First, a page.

This year, Eric has wrapped up his past season by editing all of his favorite shots into a single super segment so you can drop in with him, from his point of view. All footage was shot by Nimbus & Level 1 during the 2011/12 season with some ridiculous never before seen footage sprinkled in. So expand your video player, turn up your speakers and click play for epic surfy vertical powder slashes, stomped giant natural airs, superhero-like switch skiing, and more tricks deep in the white room from EP’s home Mount Hood to Japan and everywhere in between, re-cut and edited by Eric himself.
About Eric Pollard & Line Skis
Line was Eric Pollard’s first ski sponsor, now working together for over 15 years Eric Pollard’s creativity and vision for what’s next in the sport is in perfect unison with line together pioneering ski designs and styles of riding that continue to re-define the sport and product that supports it.
En Route Sled BC follows Chris Benchetler, Andy Mahre and Line’s very own Eric Pollard on a snowmobile access trip to British Columbia, Canada. The crew skis in full on snow storms and blue bird conditions on some of the best terrain North America has to offer.
Nimbus Independent has released it’s newest and greatest webisode: En Route Arlberg!
Introducing the Line Skis 2012 / 2013 Ski Season Calendar! All your favorite Line Mountain Command team athletes doing what they do best all year long! Purchase today, hang on your wall, and wait for the snow to start falling then mark off your ski days! Enjoy!
Through words and imagery, follow the journey of skiing pioneer Eric Pollard & Line Skis creating the perfect tools to progress freestyle powder skiing. Eric walks you through 10+ years of never released prototypes & pro models, leading to his most recent masterpiece, “Mr. Pollard’s Opus“.
Our willingness to try anything is guided by Eric’s intimate knowledge of powder skiing formed by influences such as surfing, snowboarding and an undying drive to ski the mountain differently. Eric’s pro models and innovations are by-products of this Decade of Ski Development. Sit back and enjoy the ride.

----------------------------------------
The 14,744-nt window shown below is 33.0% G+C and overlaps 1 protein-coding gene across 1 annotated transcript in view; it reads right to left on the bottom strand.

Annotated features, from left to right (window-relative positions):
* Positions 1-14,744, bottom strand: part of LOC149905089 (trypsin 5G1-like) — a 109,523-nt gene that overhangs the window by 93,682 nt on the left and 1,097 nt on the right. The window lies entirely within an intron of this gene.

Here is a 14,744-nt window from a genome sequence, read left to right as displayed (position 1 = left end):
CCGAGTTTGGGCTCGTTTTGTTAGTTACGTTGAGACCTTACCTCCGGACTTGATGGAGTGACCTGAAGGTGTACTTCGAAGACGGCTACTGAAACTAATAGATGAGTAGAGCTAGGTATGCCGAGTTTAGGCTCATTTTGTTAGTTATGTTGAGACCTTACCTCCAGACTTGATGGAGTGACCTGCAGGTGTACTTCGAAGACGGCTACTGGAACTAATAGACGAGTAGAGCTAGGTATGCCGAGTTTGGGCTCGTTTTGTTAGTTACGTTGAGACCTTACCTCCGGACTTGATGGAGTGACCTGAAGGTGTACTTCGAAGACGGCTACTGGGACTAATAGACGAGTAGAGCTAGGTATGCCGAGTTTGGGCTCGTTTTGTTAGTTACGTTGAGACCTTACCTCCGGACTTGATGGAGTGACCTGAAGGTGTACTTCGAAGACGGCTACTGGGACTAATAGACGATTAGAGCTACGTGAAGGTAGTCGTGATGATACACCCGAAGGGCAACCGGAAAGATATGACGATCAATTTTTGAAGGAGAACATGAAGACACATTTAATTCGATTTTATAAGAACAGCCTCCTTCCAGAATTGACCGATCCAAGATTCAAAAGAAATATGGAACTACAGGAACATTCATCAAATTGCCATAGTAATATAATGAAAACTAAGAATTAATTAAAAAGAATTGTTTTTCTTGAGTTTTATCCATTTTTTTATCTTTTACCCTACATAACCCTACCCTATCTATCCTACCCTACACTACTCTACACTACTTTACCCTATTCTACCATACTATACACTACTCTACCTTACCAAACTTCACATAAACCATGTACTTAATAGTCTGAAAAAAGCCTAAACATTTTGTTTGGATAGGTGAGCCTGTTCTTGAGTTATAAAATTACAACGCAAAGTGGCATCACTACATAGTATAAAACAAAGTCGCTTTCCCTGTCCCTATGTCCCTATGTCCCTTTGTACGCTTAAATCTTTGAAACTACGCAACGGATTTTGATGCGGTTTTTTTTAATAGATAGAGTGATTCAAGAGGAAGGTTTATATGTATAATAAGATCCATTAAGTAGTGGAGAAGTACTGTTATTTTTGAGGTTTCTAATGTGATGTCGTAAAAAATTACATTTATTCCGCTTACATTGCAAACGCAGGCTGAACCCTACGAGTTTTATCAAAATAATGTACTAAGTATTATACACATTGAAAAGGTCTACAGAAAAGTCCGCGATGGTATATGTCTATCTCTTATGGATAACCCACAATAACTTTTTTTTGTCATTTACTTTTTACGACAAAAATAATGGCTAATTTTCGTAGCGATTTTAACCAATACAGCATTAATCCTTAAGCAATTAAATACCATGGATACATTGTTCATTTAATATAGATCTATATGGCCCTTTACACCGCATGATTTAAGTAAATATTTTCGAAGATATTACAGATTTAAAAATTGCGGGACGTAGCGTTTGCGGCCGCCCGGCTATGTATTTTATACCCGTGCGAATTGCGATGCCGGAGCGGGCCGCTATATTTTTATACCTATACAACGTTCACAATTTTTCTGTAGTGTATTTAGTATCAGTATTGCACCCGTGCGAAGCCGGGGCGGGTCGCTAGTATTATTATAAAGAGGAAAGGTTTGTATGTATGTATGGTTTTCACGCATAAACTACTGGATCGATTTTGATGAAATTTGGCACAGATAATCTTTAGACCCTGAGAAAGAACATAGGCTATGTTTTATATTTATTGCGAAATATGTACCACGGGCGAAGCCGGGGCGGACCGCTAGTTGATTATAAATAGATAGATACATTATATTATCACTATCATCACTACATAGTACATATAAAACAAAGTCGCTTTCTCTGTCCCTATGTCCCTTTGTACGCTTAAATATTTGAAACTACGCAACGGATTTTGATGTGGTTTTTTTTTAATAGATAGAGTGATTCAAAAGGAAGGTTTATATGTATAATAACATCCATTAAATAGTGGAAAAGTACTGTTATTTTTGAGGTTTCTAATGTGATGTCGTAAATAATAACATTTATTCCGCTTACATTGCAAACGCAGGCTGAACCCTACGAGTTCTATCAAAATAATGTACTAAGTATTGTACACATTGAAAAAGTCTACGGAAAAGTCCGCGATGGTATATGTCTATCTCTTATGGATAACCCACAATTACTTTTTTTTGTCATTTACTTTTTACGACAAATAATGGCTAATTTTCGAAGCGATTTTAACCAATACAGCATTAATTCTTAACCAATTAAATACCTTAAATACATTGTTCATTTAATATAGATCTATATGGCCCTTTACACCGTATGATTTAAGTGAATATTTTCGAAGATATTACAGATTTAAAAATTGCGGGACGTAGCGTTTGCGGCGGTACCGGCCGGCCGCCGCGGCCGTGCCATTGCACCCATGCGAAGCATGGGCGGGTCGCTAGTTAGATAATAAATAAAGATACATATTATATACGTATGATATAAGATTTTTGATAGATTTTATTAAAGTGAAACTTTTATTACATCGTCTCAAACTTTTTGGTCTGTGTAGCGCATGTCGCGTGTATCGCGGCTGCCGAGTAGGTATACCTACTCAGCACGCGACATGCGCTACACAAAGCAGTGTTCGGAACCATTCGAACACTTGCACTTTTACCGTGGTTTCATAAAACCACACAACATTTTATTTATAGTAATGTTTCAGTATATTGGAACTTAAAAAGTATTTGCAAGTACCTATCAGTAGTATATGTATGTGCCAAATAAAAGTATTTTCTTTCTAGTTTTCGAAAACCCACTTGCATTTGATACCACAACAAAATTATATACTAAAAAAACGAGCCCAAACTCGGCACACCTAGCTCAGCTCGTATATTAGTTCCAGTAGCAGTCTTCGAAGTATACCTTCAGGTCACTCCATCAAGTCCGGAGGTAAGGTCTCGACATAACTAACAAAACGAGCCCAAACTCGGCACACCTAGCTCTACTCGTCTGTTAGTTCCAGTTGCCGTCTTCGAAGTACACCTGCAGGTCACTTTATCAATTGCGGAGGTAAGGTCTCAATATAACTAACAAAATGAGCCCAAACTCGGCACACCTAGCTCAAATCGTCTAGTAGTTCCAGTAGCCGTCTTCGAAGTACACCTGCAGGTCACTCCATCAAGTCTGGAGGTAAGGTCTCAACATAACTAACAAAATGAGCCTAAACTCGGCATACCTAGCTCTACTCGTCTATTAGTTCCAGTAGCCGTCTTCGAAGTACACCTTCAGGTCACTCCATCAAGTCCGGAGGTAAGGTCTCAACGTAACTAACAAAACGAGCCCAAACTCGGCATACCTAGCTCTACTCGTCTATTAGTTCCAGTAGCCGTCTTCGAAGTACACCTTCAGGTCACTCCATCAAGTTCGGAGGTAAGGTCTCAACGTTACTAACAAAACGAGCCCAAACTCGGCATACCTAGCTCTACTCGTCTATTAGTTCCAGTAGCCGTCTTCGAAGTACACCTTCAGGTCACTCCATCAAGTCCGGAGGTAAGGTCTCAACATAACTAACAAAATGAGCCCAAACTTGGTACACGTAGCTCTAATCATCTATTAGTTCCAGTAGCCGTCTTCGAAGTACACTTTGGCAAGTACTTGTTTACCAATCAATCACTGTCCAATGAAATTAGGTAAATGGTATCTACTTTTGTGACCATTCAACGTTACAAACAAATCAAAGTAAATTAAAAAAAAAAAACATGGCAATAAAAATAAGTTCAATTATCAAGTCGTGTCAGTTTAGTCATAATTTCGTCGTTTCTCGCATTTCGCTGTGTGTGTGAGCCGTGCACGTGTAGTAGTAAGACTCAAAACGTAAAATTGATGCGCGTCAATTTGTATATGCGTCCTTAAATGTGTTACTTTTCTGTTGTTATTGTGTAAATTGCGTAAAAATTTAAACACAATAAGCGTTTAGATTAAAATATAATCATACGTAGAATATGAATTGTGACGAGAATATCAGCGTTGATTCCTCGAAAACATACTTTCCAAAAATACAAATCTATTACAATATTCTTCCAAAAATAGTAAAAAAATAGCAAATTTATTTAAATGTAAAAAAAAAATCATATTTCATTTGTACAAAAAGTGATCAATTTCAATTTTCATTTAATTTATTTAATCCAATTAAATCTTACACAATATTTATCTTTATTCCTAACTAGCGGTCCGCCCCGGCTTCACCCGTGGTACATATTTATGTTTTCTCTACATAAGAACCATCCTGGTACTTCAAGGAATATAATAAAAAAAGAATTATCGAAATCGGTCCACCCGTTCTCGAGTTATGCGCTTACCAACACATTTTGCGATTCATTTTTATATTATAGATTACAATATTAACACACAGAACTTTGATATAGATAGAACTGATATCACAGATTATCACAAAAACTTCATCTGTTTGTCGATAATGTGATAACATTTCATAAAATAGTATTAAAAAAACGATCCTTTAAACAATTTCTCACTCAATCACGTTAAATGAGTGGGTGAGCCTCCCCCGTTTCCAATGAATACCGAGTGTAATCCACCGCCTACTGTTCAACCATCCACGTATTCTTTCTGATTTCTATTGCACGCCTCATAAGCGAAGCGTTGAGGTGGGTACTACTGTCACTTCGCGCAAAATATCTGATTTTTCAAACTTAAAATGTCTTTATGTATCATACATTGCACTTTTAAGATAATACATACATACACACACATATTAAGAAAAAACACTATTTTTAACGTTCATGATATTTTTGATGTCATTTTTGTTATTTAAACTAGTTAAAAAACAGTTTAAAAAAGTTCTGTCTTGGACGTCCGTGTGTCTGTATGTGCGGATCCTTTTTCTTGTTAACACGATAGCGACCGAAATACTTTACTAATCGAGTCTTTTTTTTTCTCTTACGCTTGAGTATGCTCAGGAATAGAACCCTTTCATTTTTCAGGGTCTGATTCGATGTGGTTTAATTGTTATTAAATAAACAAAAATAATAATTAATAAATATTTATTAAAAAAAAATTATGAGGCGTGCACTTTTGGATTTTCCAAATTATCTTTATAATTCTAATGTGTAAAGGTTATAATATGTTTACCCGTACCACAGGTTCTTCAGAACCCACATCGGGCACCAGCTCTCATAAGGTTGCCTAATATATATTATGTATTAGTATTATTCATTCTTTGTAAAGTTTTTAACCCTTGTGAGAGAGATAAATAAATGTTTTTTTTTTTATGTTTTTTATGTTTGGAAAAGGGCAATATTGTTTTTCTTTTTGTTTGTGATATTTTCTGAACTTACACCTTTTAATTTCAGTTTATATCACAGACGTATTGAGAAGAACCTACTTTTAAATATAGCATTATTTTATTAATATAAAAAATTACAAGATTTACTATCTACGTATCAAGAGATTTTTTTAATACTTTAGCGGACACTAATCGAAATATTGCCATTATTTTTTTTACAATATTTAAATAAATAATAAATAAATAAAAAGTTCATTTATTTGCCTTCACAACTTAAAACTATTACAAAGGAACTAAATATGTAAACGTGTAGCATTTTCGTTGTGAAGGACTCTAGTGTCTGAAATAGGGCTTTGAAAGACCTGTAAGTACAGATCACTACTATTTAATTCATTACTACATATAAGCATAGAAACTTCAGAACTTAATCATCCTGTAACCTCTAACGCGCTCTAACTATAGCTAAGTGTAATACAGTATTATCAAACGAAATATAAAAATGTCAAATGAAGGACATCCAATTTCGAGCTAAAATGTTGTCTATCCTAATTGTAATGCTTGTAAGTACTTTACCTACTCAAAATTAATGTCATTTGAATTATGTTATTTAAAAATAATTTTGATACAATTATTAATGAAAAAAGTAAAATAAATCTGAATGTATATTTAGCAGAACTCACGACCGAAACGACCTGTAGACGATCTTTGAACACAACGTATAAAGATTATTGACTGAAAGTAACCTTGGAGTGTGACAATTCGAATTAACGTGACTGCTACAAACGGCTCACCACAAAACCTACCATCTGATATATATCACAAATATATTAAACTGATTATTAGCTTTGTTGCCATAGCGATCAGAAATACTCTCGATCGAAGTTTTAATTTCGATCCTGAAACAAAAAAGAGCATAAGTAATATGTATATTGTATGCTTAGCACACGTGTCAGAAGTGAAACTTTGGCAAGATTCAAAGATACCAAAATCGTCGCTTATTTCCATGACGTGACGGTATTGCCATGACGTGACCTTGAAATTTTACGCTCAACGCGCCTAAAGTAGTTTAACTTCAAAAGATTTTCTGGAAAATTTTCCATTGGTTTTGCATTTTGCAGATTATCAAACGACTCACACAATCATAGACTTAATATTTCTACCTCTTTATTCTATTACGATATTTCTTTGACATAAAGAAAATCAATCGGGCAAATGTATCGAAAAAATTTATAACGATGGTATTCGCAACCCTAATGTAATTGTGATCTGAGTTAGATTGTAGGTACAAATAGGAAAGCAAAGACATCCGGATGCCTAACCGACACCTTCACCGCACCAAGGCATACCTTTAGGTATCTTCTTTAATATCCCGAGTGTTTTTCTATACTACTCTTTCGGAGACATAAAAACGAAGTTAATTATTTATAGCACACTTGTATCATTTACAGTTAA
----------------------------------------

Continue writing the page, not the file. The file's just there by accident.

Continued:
(Aether) chiefly poetic/literary the clear sky; the upper regions of air beyond the clouds.
Eric Pollard isn’t only a skier, he’s an artist both in front and behind the camera. Nimbus Entertainment has been pushing out edtis that not only are ski porn, but also are aesthetically out of this world and transform you to a different place, often where most only wish. In their latest release, Aether, Pollard and crew have mashed up their footage from 2011 into a more artistic perspective of skiing.
A true masterpiece in our minds. Now check out some artsy photos to go along with it!
Line pro/filmaker/designer and Evo Team Member Eric Pollard sat down for an interview which appeared in Evo’s new print catalog. Check out the interview below!
Eric has also donated one of his original oil paintings (seen above) and it will be auctioned with 100% of the proceeds benefiting Big Brothers Big Sisters of Puget Sound. Hurry, auction ends on Tues, Nov 22nd. Bid Here >
Not only does Nimbus Entertainment go to remote locations such as Japan, Alaska and super duper deep backcountry spots only accessible by sleds, but Eric Pollard and the boys know how to hit up resorts and shred em’ like hell. En Route Cascadia follows Eric Pollard and the rest of the gang on a road trip through Washington’s best ski resorts; Crystal Mountain, Alpental, Stevens Pass and White Pass.
For those who’ve never skied Washington, it’s not usually this good. Trust us it’s always raining and wet. Colorado has much better snow, go there. Check out the below pictures of crappy Washington skiing.
So much fresh snow at each location. Crystal, Alpental, Stevens Pass and White Pass were amazing!
This is what you see on the top chair at Alpental.
The ski patrol at Alpental have a lot of terrain to control and they do a damn good job.
Ike and Pollard en route to Cascadia…where Harry and the Hendersons was filmed!
A little snowball fight broke out when we had finished digging out the chair.
Tandom slasher from Mahre and Pollard
Pollard laying down a little turn at Crysta with the help of his Mr Pollard’s Opus Skis.